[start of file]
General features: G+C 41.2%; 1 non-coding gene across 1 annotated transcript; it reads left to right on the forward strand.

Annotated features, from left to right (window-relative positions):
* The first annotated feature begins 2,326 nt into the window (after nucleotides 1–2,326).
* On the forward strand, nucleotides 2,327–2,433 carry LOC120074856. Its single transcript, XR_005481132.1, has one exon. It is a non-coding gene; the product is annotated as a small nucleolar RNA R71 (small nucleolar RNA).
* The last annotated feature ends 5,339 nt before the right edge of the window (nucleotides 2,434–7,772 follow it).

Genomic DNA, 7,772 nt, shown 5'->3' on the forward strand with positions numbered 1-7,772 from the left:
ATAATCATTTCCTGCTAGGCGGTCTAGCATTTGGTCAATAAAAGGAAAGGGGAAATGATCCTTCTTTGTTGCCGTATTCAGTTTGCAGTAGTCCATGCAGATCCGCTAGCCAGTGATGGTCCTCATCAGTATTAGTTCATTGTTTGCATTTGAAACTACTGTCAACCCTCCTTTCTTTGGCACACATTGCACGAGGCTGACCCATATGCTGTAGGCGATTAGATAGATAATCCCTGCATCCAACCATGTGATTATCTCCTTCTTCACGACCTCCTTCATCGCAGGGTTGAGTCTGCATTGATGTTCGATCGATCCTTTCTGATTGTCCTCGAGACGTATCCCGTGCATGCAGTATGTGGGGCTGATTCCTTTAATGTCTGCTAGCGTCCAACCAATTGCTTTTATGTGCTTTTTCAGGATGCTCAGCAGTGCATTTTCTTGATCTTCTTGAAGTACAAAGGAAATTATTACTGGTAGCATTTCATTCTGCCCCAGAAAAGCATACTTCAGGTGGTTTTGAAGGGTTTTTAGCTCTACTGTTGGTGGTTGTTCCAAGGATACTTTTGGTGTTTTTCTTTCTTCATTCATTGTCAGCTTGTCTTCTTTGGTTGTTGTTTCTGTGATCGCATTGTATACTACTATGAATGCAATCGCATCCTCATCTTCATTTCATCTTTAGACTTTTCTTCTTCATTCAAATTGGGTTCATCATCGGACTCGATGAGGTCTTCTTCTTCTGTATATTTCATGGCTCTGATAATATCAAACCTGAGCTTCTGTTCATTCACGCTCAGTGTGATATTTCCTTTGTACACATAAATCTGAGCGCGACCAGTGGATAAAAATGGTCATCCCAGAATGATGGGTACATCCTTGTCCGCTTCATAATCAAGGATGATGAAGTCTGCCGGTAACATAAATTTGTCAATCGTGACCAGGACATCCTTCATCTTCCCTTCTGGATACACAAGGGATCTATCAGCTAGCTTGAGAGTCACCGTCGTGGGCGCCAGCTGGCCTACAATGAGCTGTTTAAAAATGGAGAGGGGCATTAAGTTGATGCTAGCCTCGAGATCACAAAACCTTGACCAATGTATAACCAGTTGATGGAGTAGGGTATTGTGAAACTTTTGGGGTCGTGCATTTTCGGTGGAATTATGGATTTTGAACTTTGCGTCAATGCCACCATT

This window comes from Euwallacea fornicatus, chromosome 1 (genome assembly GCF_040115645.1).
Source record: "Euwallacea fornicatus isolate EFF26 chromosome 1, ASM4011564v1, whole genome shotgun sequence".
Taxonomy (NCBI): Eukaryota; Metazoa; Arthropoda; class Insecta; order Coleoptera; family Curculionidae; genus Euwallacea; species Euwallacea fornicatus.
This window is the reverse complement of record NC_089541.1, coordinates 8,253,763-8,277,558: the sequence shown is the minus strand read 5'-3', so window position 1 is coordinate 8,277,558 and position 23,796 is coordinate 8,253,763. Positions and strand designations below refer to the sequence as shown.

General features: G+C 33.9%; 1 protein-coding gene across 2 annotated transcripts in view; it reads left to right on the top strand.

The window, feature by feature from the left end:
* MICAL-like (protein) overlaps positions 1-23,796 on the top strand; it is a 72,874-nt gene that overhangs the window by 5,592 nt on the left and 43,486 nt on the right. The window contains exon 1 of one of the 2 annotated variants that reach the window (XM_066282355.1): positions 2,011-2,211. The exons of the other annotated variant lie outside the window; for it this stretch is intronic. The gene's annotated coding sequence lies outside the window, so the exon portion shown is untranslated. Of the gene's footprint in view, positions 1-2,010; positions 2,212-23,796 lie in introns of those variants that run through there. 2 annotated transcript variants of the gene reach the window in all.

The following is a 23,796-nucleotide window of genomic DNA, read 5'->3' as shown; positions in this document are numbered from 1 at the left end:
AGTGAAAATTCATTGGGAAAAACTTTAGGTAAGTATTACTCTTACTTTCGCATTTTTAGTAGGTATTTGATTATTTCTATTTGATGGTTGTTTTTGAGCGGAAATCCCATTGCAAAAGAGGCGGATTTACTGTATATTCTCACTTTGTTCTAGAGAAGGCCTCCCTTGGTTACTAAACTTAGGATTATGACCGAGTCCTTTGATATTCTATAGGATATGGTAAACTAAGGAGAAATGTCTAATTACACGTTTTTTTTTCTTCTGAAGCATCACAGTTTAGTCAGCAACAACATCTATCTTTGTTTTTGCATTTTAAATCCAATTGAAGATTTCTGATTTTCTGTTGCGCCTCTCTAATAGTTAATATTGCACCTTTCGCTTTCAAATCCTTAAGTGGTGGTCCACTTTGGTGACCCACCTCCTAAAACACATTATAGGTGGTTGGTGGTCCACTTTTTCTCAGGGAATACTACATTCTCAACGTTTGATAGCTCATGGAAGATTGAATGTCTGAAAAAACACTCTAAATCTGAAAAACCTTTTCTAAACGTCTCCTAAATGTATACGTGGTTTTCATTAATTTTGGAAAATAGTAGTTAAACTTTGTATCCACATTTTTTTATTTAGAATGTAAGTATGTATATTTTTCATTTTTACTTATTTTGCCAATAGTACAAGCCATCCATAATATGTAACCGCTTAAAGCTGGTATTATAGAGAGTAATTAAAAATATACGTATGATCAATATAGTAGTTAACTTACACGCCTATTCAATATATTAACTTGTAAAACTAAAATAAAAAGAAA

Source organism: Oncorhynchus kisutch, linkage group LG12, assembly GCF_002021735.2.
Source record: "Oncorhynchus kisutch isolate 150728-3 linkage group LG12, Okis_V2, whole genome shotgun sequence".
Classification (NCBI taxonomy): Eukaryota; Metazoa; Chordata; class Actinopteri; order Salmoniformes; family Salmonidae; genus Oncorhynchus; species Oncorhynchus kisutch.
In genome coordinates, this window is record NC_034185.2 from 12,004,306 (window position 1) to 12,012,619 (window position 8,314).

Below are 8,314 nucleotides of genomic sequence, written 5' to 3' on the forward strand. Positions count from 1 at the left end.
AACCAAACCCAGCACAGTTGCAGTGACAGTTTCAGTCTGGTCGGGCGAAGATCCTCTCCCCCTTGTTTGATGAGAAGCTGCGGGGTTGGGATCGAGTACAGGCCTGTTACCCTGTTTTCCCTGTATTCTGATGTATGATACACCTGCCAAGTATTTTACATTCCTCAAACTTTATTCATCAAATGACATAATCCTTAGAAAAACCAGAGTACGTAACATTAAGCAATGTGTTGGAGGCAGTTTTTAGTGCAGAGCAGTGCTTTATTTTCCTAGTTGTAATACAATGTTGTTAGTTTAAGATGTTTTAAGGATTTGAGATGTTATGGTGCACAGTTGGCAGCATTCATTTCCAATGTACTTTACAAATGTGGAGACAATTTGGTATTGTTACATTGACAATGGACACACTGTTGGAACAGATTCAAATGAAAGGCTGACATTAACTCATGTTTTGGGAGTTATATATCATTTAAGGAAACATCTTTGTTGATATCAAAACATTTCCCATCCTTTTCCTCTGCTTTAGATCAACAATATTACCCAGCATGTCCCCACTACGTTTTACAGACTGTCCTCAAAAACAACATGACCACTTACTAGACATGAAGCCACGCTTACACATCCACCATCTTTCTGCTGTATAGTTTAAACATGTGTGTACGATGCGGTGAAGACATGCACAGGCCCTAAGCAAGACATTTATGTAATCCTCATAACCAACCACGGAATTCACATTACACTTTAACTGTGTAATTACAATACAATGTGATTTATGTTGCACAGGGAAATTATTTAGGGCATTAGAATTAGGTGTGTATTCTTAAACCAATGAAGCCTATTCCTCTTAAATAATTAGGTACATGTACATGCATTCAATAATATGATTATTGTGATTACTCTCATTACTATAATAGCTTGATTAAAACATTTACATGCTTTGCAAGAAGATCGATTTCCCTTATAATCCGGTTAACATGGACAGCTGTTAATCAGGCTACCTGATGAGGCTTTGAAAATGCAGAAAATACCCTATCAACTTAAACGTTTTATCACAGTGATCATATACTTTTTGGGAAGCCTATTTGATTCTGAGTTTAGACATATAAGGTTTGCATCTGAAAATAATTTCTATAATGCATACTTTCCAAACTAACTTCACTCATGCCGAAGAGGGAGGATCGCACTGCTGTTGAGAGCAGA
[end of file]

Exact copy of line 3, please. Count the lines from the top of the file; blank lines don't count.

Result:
* The first annotated feature begins 2,326 nt into the window (after nucleotides 1–2,326).